Is Reality TV Affecting Your Spending Habits?Aug 06, 2015
Since its introduction, the TV has transformed the day-to-day lives of Canadians and in particular, our spending habits. Whether you’ve made purchases from a home shopping channel or have been influenced by a TV commercial, watching TV has likely prompted impulsive spending at one time or another. However, the influence that TV has on Canadians’ spending habits goes beyond just commercials. There’s no question that the growing popularity of reality TV and do it yourself (DIY) programming is affecting spending habits and the overall financial health of many individuals. According to a recent survey, an increasing number of Canadians are resorting to debt options to pay for their home renovations. It can be difficult to live within your means and avoid getting stuck in a cycle of unmanageable debt and unrealistic views of the ‘perfect lifestyle’.
Both reality TV and DIY programming have become hugely popular over the last decade. The content of these programs provides an entertaining glimpse into the lives of ordinary folks and celebrities alike. While they are entertaining and provide useful advice in terms of DIY projects, we sometimes allow reality TV shows to influence our financial decisions. We come to associate a ‘good’ lifestyle with exotic vacations and designer clothes. There is a sense of entitlement if we witness an average person renovate their backyard into a paradise. Once we begin to compare our lives to reality TV stars, or shift our focus from ‘needs’ to ‘wants’, we begin to jeopardize sound financial decision making. This is a precursor for overspending, which sometimes leads to the need to seek out debt options to get back on track.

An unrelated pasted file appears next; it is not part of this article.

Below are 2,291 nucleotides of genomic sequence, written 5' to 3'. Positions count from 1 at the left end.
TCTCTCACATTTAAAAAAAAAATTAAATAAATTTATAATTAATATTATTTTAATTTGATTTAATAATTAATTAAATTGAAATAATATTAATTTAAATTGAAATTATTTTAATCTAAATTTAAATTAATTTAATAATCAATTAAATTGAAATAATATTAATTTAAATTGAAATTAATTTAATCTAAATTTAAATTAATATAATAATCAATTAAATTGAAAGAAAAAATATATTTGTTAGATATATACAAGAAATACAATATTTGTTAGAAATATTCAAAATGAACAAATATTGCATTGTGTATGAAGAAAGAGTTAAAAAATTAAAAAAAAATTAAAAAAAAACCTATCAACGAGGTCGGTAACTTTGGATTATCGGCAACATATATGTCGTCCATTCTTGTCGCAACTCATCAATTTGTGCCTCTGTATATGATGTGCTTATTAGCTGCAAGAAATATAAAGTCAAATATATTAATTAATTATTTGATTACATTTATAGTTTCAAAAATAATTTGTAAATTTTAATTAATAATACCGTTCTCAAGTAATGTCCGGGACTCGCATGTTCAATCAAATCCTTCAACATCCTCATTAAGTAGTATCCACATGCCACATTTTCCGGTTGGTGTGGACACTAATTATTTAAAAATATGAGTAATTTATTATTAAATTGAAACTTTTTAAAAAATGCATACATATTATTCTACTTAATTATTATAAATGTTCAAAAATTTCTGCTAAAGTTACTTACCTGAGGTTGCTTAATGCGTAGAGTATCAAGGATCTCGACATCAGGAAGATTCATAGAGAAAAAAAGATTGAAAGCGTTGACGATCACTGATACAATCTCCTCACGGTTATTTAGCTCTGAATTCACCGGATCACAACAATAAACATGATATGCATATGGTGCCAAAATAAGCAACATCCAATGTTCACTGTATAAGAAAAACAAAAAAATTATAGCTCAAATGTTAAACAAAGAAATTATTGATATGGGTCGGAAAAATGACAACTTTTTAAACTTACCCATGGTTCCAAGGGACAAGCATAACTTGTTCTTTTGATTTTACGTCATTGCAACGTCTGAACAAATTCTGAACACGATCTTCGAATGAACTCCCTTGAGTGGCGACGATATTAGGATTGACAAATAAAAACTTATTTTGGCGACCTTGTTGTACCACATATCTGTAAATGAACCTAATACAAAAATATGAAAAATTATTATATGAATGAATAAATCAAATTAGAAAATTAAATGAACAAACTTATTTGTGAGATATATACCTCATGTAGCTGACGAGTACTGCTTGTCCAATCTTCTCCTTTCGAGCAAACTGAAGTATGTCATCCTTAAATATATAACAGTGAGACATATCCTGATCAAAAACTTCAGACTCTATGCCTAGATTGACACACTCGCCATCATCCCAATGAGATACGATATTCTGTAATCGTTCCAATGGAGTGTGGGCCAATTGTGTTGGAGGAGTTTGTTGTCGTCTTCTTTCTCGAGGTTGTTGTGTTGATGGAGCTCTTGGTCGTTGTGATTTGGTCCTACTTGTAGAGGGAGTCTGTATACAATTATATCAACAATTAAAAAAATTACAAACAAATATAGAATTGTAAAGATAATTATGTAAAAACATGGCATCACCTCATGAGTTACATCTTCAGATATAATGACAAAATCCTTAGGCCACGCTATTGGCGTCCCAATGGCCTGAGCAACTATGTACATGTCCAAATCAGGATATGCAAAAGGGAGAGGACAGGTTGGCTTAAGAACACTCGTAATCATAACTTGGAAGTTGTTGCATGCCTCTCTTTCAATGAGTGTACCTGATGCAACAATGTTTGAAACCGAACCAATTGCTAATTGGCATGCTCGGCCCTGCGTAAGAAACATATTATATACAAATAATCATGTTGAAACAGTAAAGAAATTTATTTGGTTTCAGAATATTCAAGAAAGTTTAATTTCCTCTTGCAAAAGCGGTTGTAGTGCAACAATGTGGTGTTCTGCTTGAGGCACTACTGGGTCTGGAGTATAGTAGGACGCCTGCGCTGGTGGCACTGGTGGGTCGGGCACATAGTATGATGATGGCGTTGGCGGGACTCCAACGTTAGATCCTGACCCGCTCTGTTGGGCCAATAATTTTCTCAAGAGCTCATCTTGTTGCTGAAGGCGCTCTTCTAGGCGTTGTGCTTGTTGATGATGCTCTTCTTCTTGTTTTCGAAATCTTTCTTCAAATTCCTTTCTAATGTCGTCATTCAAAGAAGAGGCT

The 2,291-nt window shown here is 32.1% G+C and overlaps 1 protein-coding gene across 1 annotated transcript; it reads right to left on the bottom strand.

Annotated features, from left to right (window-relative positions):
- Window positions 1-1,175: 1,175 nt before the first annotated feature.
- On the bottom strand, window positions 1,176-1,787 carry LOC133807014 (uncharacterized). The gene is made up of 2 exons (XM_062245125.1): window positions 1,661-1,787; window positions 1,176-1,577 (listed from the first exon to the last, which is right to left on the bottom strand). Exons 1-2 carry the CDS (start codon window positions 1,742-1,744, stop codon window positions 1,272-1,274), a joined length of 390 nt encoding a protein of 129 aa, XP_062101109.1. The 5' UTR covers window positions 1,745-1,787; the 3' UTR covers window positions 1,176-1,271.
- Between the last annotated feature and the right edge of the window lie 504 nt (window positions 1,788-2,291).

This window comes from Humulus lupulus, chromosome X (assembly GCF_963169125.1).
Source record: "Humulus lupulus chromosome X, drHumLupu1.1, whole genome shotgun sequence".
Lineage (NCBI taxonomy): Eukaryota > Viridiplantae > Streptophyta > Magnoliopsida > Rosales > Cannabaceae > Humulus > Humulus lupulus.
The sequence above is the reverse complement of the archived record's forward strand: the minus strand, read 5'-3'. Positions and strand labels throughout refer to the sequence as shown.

The idea of flying from one vacation resort to another or undertaking home renovations may be alluring, but remember to consider the real world impact these decisions have on our lives and personal finances. As viewers, we are not privy to much of the behind-the-scenes workings of reality TV. We assume that certain lifestyles or renovations are easily within our financial means. Although you may want the latest designer hand bag because you saw it on TV, can your budget support the associated cost? Can you afford the extensive landscaping construction project without resorting to a debt option such as a second mortgage on your home? Will these things improve your life or will they eventually lead to unmanageable debt and financial stress? When we put ‘wants’ ahead of ‘needs’, we compromise long-term financial health for short-term feel good moments.
Try to keep in mind that reality TV shows do not usually depict the financial means of an average working class Canadian. To live within your means, it’s important to prioritize your ‘needs’ vs. ‘wants’. A sound financial plan and budget will keep you on track to meeting savings goals, whether these goals relate to retirement savings or a landscape redesign. If you have to convince yourself to make a purchase out of a want, step back and ask whether the purchase aligns with your forced savings goals. Will it impair your ability to manage debt? Will you need to finance your purchase or renovation with additional debt? Debt options such as lines of credit and credit cards should only be used in case of an emergency situation and not to renovate your home. Remember, one dollar saved is two dollars earned!